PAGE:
Cowboy On The Yorkshire Trail.

It is often said there are more acres in Yorkshire than letters in the Bible.
(I am better qualified in Yorkshire’s acres than the Bible’s letters.)
The largest English county with a rich diversity of terrain, people and culture.
That Yorkshire attitude… Down to earth, often stubborn… Or argumentative.
Welcoming of strangers.
Tolerant and with fortitude.
Above all… Fiercely independent!

That Yorkshire Attitude!

No matter where in the world you meet; Ask “Where are you from?” and the first answer will be Yorkshire! This is true. People from other counties may say England or even British but not Yorkshire people. It is instinctive; county ranks higher than nation to us. Being British is similar to saying we are European; both are somewhat contrary or additional to who we really are. They represent an alliance or allegiance with people who are somewhat foreign to our way of thinking. To some this may seem bigoted and arrogant, particularly when coupled with our northern habit or being economical in speech:-  But it is not.

Yorkshire Dales©Charimage 2013

The Heartland of The North.

In Celtic times Yorkshire was the established territory of the Brigantes Tribe that controlled Northern England. Aldborough in North Yorkshire being the site of their capital. Nearby Boroughbridge came to prominence in Norman times. Under Roman rule York (Eboracum) was named as joint capital of Roman Britain. The Romans left and the Celtic tribes divided and ruled. The Danish Vikings established a kingdom here.  They called it the Kingdom of Jórvík. The Norman Conquest and the Battle of Hastings heralded Yorkshire darkest times. With the Harrowing of the North by an enraged William the north of England was laid to waste in one of the first recorded acts of pure genocide. Yorkshire suffered the brunt of this fury when thousands were slain. The entire region was burned and the soil poisoned for years to come with salt resulting in the surviving population facing starvation. During the civil war the Yorkists stood their ground as royalists; York was besieged… the Round-headed Parliamentarians finally famously quelled the county at the Battle of Marston Moor.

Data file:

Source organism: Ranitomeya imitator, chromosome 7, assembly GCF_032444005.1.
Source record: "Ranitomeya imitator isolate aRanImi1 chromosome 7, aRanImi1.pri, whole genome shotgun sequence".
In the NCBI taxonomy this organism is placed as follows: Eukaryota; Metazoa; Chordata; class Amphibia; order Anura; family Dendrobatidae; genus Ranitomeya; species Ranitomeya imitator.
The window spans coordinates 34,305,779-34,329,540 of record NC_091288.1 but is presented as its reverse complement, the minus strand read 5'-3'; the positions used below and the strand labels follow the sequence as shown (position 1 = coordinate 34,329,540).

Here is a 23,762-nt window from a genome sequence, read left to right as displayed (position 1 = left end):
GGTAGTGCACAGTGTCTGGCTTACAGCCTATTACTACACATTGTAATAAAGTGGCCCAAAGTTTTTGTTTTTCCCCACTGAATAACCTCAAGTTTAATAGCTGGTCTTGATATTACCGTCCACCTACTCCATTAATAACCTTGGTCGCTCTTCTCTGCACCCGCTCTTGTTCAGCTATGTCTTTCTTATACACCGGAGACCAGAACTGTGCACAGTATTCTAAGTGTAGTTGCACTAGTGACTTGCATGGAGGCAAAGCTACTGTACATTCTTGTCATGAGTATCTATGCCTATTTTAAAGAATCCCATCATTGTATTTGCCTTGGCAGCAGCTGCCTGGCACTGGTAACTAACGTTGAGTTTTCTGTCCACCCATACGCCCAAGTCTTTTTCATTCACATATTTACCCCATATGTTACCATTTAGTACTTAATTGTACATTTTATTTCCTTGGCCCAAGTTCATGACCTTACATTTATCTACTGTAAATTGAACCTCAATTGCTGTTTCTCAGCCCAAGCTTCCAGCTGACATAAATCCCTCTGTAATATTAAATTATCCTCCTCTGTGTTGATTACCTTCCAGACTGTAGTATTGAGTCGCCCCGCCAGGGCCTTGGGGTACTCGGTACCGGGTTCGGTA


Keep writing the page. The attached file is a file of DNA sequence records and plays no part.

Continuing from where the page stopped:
Industrial West Yorkshire©Charimage 2013

The Wars of The Roses.

Here we have a great confusion that needs explanation. Put aside modern (particularly sporting usage,) the Wars of the Roses had nothing to do with the counties of Yorkshire and Lancashire. The Royal Plantagenet House (or family) had two factions The House of York (White Rose) and The House of Lancaster (Red Rose.) The House of Lancaster was actually based in… (wait for it!)… York! The House of Lancaster controlled and was based in London. The Wars of the Roses is perhaps best considered as a feud between the Northern aristocracy and the South. The defeat  of the Yorkist Richard III at Bosworth Field ended both the feud and the Plantagenet Line; Henry Tudor married Elizabeth of York and the white and red roses combined to form the Tudor Rose.

Yorkshire Coast©Charimage 2013

A County of Contrasts.

Travel across Yorkshire and you’ll find a patchwork of heritage and history. People and communities that are a product of that diversity. There are areas specific to all types of farming and horticulture. National Parks and World Heritage locations. You’ll find areas marked by heavy industry of all types; steel, mining or textiles. Many are now in decline but they created what we see today. From Fishing on the coast to Farming in the uplands. Forestry in the Fells and Finance in Leeds. There is literature and leisure; theater and cricket. Roast beef or Yorkshire Tea with jam on scones. It is a county that doesn’t take itself too seriously but takes life very serious indeed. It works hard and plays with a similar passion. There is plenty for all and all are welcome. God’s Own? I do not know…
But it has acres a plenty.

“Independence For Yorkshire!”

We hear it called for… every now and then. It is a cry that gains little support. Yorkshire doesn’t need independence to be granted. It has always been independent and always will.



©Lifecruiser Cowboy Trails


Other Cowboy Trails Posts at Lifecruiser:
Rivers of Life
I Want to be Alone
Why Do We Travel?